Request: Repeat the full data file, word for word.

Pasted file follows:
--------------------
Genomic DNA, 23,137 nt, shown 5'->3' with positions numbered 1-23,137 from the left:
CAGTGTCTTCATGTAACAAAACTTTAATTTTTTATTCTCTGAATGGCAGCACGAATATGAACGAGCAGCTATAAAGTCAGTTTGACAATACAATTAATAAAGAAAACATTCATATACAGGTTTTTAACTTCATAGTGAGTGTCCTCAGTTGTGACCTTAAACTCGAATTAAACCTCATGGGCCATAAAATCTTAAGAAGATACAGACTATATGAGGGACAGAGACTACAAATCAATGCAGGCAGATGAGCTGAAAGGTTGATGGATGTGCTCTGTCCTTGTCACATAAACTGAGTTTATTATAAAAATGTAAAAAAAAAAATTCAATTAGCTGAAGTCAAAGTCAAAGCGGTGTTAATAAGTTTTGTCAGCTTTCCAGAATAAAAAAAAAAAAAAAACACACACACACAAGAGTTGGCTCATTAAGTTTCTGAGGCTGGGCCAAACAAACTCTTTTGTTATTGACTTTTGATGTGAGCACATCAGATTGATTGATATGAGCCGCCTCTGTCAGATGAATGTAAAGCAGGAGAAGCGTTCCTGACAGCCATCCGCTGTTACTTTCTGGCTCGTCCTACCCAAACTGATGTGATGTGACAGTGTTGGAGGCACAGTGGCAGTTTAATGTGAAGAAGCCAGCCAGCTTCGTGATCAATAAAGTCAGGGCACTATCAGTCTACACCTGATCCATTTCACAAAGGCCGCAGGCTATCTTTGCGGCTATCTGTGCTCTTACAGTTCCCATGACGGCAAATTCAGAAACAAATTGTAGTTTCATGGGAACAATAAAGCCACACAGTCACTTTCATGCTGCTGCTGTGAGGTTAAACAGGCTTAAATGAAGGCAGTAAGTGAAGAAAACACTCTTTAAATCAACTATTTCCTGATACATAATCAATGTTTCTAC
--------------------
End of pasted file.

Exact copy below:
Genomic DNA, 23,137 nt, shown 5'->3' with positions numbered 1-23,137 from the left:
CAGTGTCTTCATGTAACAAAACTTTAATTTTTTATTCTCTGAATGGCAGCACGAATATGAACGAGCAGCTATAAAGTCAGTTTGACAATACAATTAATAAAGAAAACATTCATATACAGGTTTTTAACTTCATAGTGAGTGTCCTCAGTTGTGACCTTAAACTCGAATTAAACCTCATGGGCCATAAAATCTTAAGAAGATACAGACTATATGAGGGACAGAGACTACAAATCAATGCAGGCAGATGAGCTGAAAGGTTGATGGATGTGCTCTGTCCTTGTCACATAAACTGAGTTTATTATAAAAATGTAAAAAAAAAAATTCAATTAGCTGAAGTCAAAGTCAAAGCGGTGTTAATAAGTTTTGTCAGCTTTCCAGAATAAAAAAAAAAAAAAAACACACACACACAAGAGTTGGCTCATTAAGTTTCTGAGGCTGGGCCAAACAAACTCTTTTGTTATTGACTTTTGATGTGAGCACATCAGATTGATTGATATGAGCCGCCTCTGTCAGATGAATGTAAAGCAGGAGAAGCGTTCCTGACAGCCATCCGCTGTTACTTTCTGGCTCGTCCTACCCAAACTGATGTGATGTGACAGTGTTGGAGGCACAGTGGCAGTTTAATGTGAAGAAGCCAGCCAGCTTCGTGATCAATAAAGTCAGGGCACTATCAGTCTACACCTGATCCATTTCACAAAGGCCGCAGGCTATCTTTGCGGCTATCTGTGCTCTTACAGTTCCCATGACGGCAAATTCAGAAACAAATTGTAGTTTCATGGGAACAATAAAGCCACACAGTCACTTTCATGCTGCTGCTGTGAGGTTAAACAGGCTTAAATGAAGGCAGTAAGTGAAGAAAACACTCTTTAAATCAACTATTTCCTGATACATAATCAATGTTTCTAC